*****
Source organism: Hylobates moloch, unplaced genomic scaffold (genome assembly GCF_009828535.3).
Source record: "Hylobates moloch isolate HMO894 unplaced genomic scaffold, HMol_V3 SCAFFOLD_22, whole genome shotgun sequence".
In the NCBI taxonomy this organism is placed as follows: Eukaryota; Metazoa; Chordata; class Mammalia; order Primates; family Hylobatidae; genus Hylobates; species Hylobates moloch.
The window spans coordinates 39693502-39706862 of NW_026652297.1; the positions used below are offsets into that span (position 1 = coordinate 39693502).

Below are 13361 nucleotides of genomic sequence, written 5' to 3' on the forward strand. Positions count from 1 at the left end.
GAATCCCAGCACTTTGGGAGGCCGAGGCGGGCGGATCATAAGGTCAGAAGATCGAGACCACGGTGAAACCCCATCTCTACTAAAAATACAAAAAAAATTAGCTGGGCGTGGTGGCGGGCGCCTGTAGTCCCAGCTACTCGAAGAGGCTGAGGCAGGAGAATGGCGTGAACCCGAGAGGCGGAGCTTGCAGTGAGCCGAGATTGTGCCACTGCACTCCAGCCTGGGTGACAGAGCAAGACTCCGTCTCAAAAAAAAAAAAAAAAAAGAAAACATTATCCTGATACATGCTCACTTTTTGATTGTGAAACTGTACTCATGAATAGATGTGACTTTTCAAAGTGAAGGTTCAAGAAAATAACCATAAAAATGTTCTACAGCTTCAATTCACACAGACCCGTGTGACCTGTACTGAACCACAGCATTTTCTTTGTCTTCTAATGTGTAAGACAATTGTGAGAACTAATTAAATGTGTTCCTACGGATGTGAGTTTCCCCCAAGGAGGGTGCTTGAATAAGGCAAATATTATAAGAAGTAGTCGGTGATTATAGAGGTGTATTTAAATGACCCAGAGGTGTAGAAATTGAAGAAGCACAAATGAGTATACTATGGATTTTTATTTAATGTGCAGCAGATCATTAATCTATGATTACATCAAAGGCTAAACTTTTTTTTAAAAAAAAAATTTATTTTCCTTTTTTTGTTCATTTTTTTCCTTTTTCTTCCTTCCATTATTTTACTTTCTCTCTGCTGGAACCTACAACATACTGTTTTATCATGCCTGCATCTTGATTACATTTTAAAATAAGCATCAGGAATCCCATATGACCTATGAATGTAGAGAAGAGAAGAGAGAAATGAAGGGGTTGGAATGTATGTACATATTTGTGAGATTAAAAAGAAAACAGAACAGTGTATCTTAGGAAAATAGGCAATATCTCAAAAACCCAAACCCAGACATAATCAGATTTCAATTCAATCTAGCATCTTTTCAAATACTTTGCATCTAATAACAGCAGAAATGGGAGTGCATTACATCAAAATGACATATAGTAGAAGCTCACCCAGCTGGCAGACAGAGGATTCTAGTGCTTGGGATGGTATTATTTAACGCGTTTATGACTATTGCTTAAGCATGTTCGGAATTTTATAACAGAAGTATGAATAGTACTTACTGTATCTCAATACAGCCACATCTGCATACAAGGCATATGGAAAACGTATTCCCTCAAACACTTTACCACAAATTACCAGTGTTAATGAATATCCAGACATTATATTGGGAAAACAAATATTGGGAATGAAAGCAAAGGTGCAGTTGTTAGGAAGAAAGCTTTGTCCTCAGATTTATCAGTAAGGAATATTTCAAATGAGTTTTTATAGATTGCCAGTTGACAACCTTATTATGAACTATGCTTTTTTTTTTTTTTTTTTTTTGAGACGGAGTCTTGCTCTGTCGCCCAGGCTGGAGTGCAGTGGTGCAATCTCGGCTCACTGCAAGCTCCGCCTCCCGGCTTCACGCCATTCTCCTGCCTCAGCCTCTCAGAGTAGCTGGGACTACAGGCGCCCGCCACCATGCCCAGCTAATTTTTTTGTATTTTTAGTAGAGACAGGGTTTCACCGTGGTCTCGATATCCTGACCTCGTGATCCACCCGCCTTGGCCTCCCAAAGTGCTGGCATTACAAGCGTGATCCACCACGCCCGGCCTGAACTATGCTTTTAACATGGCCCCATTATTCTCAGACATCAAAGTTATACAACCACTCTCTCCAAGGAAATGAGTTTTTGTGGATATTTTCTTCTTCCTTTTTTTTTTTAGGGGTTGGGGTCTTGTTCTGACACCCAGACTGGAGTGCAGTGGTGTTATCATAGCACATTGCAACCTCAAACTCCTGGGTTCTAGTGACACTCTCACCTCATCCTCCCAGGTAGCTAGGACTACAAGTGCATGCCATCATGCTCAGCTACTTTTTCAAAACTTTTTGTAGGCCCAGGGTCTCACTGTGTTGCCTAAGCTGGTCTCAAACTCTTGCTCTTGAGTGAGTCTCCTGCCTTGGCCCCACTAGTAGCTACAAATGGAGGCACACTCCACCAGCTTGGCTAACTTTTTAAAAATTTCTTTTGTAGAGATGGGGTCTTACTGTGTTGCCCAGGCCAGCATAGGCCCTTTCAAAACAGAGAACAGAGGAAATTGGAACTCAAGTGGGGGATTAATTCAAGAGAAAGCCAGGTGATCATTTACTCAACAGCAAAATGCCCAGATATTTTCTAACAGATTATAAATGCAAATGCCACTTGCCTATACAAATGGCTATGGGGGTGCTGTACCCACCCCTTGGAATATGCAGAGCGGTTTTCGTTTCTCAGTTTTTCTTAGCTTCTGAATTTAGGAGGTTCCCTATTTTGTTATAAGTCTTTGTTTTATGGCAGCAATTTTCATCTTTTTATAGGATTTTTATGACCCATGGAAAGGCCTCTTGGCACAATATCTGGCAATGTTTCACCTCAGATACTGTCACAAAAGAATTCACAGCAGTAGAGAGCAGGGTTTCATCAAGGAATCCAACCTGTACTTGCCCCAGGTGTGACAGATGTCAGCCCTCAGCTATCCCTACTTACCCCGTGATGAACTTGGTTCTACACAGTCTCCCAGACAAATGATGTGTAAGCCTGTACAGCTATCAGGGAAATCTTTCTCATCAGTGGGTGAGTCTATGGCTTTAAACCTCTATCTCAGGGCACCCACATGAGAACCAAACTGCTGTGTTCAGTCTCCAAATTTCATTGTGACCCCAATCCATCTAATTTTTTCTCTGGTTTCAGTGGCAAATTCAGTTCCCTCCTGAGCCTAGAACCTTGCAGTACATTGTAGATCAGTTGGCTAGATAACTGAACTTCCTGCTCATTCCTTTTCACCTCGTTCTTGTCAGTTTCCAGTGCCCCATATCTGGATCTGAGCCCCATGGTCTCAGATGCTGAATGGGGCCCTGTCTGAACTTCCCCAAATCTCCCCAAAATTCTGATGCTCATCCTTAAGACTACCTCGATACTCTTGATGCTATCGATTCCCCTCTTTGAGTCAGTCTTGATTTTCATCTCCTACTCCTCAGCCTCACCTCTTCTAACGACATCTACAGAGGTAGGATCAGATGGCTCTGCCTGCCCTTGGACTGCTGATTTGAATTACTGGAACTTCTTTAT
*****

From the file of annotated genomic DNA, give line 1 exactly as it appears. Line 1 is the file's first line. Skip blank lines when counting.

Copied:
Source organism: Hylobates moloch, unplaced genomic scaffold (genome assembly GCF_009828535.3).